OPINION - Jeremy Hunt can learn more from London Fashion Week than style tips


Last month we celebrated the 40th anniversary of London Fashion Week. With a technical recession just declared, Chancellor Jeremy Hunt may have had other things on his mind — but he should take notice, and not just for style tips.

The UK fashion and textiles industry employs nearly 900,000 people, contributing £62 billion annually to the economy. London Fashion Week alone generates a quarter of a billion pounds. The industry itself dwarfs the automotive industry.

Yet the sector faces seriously challenging conditions.

Inflation and Brexit have been deeply problematic — the EU accounted for 75 per cent of our fashion and textiles exports and more than 30 per cent of the sector’s imports. Now Brexit’s red tape has made working with UK companies much harder. This will only worsen as visa requirements come in later this year, making UK talent such as models, stylists and photographers less desirable to EU clients.

The fashion industry dwarfs the automotive industry — yet the sector faces seriously challenging conditions.

Our talent pipeline is also under pressure. Since 2010, the number of students taking arts GCSEs has fallen by more than 40 per cent thanks to an increasing focus on “core subjects”. But many employers consistently identify creativity as the skill they desire most. Global competition is fierce, but policymakers are contemplating even more new rules to make it harder for international students to bring their skills here.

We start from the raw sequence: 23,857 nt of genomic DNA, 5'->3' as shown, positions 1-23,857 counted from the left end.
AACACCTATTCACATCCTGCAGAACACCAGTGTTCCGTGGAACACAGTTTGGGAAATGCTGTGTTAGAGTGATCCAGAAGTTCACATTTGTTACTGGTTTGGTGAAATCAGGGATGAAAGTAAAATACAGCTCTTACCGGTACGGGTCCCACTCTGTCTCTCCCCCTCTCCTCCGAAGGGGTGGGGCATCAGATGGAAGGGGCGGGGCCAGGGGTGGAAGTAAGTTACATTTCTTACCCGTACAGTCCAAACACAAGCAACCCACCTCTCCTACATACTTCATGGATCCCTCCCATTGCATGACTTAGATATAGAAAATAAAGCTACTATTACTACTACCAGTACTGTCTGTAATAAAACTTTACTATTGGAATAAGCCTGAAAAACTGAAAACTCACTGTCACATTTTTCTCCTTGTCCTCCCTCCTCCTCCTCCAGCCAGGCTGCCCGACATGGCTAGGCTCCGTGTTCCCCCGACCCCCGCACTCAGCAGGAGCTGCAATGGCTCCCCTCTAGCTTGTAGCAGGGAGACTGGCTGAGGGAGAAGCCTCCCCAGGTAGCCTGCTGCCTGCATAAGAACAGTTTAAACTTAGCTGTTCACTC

Early results from a survey by Erskine Analysis in partnership with University of the Arts London show that most creative industry companies believe that their sectors have lost competitiveness over the last 10 years. That’s deeply troubling. Moreover, the creative industries can’t get the funding they need.

Currently, only one per cent of UK Research and Innovation’s spending is invested in the creative industries.

Like any milestone birthday, LFW’s 40th prompted a lot of reflection — what is the secret to its success? Fashion, like the wider creative industries, has repeatedly demonstrated the ambition, energy, and innovation needed to unlock growth. Now the Government just needs to embrace it.

James Purnell is President and Vice-Chancellor of University of the Arts London